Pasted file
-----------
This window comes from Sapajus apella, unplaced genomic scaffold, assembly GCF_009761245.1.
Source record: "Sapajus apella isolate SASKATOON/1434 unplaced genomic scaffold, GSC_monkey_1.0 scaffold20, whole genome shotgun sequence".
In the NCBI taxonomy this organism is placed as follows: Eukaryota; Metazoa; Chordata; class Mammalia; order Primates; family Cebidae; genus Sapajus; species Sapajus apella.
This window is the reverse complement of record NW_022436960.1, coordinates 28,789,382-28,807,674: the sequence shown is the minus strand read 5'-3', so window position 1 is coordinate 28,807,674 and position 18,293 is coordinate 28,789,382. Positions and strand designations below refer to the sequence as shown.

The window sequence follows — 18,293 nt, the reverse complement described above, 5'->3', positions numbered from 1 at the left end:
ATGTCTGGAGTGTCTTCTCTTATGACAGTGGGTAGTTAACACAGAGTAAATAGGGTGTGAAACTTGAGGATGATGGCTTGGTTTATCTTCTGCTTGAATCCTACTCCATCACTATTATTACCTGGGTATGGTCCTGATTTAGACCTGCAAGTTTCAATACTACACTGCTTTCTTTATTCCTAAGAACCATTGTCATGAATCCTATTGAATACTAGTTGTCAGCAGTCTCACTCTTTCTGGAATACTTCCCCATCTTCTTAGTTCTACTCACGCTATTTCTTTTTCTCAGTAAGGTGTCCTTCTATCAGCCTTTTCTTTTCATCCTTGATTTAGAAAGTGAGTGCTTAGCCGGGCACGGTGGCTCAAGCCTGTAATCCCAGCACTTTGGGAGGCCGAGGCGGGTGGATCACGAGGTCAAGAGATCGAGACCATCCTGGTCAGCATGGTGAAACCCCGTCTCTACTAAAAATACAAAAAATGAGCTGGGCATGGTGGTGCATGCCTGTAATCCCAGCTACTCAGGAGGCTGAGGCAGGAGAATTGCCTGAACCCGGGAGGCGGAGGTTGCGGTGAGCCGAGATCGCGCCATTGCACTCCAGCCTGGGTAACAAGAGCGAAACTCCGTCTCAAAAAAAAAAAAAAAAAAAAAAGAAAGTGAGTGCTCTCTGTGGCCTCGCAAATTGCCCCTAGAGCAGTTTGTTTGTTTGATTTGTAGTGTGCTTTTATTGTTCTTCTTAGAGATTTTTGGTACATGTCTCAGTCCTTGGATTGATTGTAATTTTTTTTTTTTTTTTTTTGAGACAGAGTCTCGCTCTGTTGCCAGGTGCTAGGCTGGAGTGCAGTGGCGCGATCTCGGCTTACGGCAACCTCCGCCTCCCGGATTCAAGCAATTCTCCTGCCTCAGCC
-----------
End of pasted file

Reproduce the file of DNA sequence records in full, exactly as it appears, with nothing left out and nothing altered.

This window comes from Sapajus apella, unplaced genomic scaffold, assembly GCF_009761245.1.
Source record: "Sapajus apella isolate SASKATOON/1434 unplaced genomic scaffold, GSC_monkey_1.0 scaffold20, whole genome shotgun sequence".
In the NCBI taxonomy this organism is placed as follows: Eukaryota; Metazoa; Chordata; class Mammalia; order Primates; family Cebidae; genus Sapajus; species Sapajus apella.
This window is the reverse complement of record NW_022436960.1, coordinates 28,789,382-28,807,674: the sequence shown is the minus strand read 5'-3', so window position 1 is coordinate 28,807,674 and position 18,293 is coordinate 28,789,382. Positions and strand designations below refer to the sequence as shown.

The window sequence follows — 18,293 nt, the reverse complement described above, 5'->3', positions numbered from 1 at the left end:
ATGTCTGGAGTGTCTTCTCTTATGACAGTGGGTAGTTAACACAGAGTAAATAGGGTGTGAAACTTGAGGATGATGGCTTGGTTTATCTTCTGCTTGAATCCTACTCCATCACTATTATTACCTGGGTATGGTCCTGATTTAGACCTGCAAGTTTCAATACTACACTGCTTTCTTTATTCCTAAGAACCATTGTCATGAATCCTATTGAATACTAGTTGTCAGCAGTCTCACTCTTTCTGGAATACTTCCCCATCTTCTTAGTTCTACTCACGCTATTTCTTTTTCTCAGTAAGGTGTCCTTCTATCAGCCTTTTCTTTTCATCCTTGATTTAGAAAGTGAGTGCTTAGCCGGGCACGGTGGCTCAAGCCTGTAATCCCAGCACTTTGGGAGGCCGAGGCGGGTGGATCACGAGGTCAAGAGATCGAGACCATCCTGGTCAGCATGGTGAAACCCCGTCTCTACTAAAAATACAAAAAATGAGCTGGGCATGGTGGTGCATGCCTGTAATCCCAGCTACTCAGGAGGCTGAGGCAGGAGAATTGCCTGAACCCGGGAGGCGGAGGTTGCGGTGAGCCGAGATCGCGCCATTGCACTCCAGCCTGGGTAACAAGAGCGAAACTCCGTCTCAAAAAAAAAAAAAAAAAAAAAAGAAAGTGAGTGCTCTCTGTGGCCTCGCAAATTGCCCCTAGAGCAGTTTGTTTGTTTGATTTGTAGTGTGCTTTTATTGTTCTTCTTAGAGATTTTTGGTACATGTCTCAGTCCTTGGATTGATTGTAATTTTTTTTTTTTTTTTTTTGAGACAGAGTCTCGCTCTGTTGCCAGGTGCTAGGCTGGAGTGCAGTGGCGCGATCTCGGCTTACGGCAACCTCCGCCTCCCGGATTCAAGCAATTCTCCTGCCTCAGCC